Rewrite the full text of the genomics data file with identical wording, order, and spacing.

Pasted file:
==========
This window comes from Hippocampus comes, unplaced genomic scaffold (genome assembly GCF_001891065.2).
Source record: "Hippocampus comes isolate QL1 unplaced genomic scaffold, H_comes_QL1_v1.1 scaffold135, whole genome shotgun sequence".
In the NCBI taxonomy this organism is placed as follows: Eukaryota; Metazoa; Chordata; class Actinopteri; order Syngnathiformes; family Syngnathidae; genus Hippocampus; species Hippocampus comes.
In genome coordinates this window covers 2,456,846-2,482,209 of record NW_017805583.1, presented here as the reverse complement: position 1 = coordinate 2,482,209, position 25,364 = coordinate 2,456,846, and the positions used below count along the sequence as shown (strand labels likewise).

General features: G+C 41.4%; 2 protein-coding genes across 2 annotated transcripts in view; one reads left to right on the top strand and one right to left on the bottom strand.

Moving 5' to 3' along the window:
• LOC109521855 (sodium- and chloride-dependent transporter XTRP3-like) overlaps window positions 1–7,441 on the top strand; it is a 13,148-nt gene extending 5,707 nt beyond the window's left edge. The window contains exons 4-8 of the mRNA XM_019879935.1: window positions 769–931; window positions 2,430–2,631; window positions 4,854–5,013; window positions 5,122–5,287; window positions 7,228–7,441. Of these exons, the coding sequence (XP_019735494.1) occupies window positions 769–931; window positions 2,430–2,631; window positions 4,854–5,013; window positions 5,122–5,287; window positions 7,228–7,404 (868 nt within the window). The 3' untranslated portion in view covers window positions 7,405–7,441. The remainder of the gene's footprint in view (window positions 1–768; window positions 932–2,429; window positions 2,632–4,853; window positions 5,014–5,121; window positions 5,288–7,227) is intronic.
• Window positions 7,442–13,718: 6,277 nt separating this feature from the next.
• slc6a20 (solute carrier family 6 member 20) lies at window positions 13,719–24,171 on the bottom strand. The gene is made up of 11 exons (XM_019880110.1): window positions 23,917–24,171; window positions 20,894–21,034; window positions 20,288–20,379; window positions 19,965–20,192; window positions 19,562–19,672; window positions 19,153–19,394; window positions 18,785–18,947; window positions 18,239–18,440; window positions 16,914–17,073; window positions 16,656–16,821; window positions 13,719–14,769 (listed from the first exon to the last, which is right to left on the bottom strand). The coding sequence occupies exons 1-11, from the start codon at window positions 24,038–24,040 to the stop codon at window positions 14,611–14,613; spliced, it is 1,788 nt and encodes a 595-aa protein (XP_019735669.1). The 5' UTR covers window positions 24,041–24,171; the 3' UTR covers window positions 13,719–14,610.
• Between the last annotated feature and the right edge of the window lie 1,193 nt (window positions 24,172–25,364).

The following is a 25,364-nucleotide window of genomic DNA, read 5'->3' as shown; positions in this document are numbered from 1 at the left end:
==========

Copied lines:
This window comes from Hippocampus comes, unplaced genomic scaffold (genome assembly GCF_001891065.2).
Source record: "Hippocampus comes isolate QL1 unplaced genomic scaffold, H_comes_QL1_v1.1 scaffold135, whole genome shotgun sequence".
In the NCBI taxonomy this organism is placed as follows: Eukaryota; Metazoa; Chordata; class Actinopteri; order Syngnathiformes; family Syngnathidae; genus Hippocampus; species Hippocampus comes.
In genome coordinates this window covers 2,456,846-2,482,209 of record NW_017805583.1, presented here as the reverse complement: position 1 = coordinate 2,482,209, position 25,364 = coordinate 2,456,846, and the positions used below count along the sequence as shown (strand labels likewise).

General features: G+C 41.4%; 2 protein-coding genes across 2 annotated transcripts in view; one reads left to right on the top strand and one right to left on the bottom strand.

Moving 5' to 3' along the window:
• LOC109521855 (sodium- and chloride-dependent transporter XTRP3-like) overlaps window positions 1–7,441 on the top strand; it is a 13,148-nt gene extending 5,707 nt beyond the window's left edge. The window contains exons 4-8 of the mRNA XM_019879935.1: window positions 769–931; window positions 2,430–2,631; window positions 4,854–5,013; window positions 5,122–5,287; window positions 7,228–7,441. Of these exons, the coding sequence (XP_019735494.1) occupies window positions 769–931; window positions 2,430–2,631; window positions 4,854–5,013; window positions 5,122–5,287; window positions 7,228–7,404 (868 nt within the window). The 3' untranslated portion in view covers window positions 7,405–7,441. The remainder of the gene's footprint in view (window positions 1–768; window positions 932–2,429; window positions 2,632–4,853; window positions 5,014–5,121; window positions 5,288–7,227) is intronic.
• Window positions 7,442–13,718: 6,277 nt separating this feature from the next.
• slc6a20 (solute carrier family 6 member 20) lies at window positions 13,719–24,171 on the bottom strand. The gene is made up of 11 exons (XM_019880110.1): window positions 23,917–24,171; window positions 20,894–21,034; window positions 20,288–20,379; window positions 19,965–20,192; window positions 19,562–19,672; window positions 19,153–19,394; window positions 18,785–18,947; window positions 18,239–18,440; window positions 16,914–17,073; window positions 16,656–16,821; window positions 13,719–14,769 (listed from the first exon to the last, which is right to left on the bottom strand). The coding sequence occupies exons 1-11, from the start codon at window positions 24,038–24,040 to the stop codon at window positions 14,611–14,613; spliced, it is 1,788 nt and encodes a 595-aa protein (XP_019735669.1). The 5' UTR covers window positions 24,041–24,171; the 3' UTR covers window positions 13,719–14,610.
• Between the last annotated feature and the right edge of the window lie 1,193 nt (window positions 24,172–25,364).

The following is a 25,364-nucleotide window of genomic DNA, read 5'->3' as shown; positions in this document are numbered from 1 at the left end: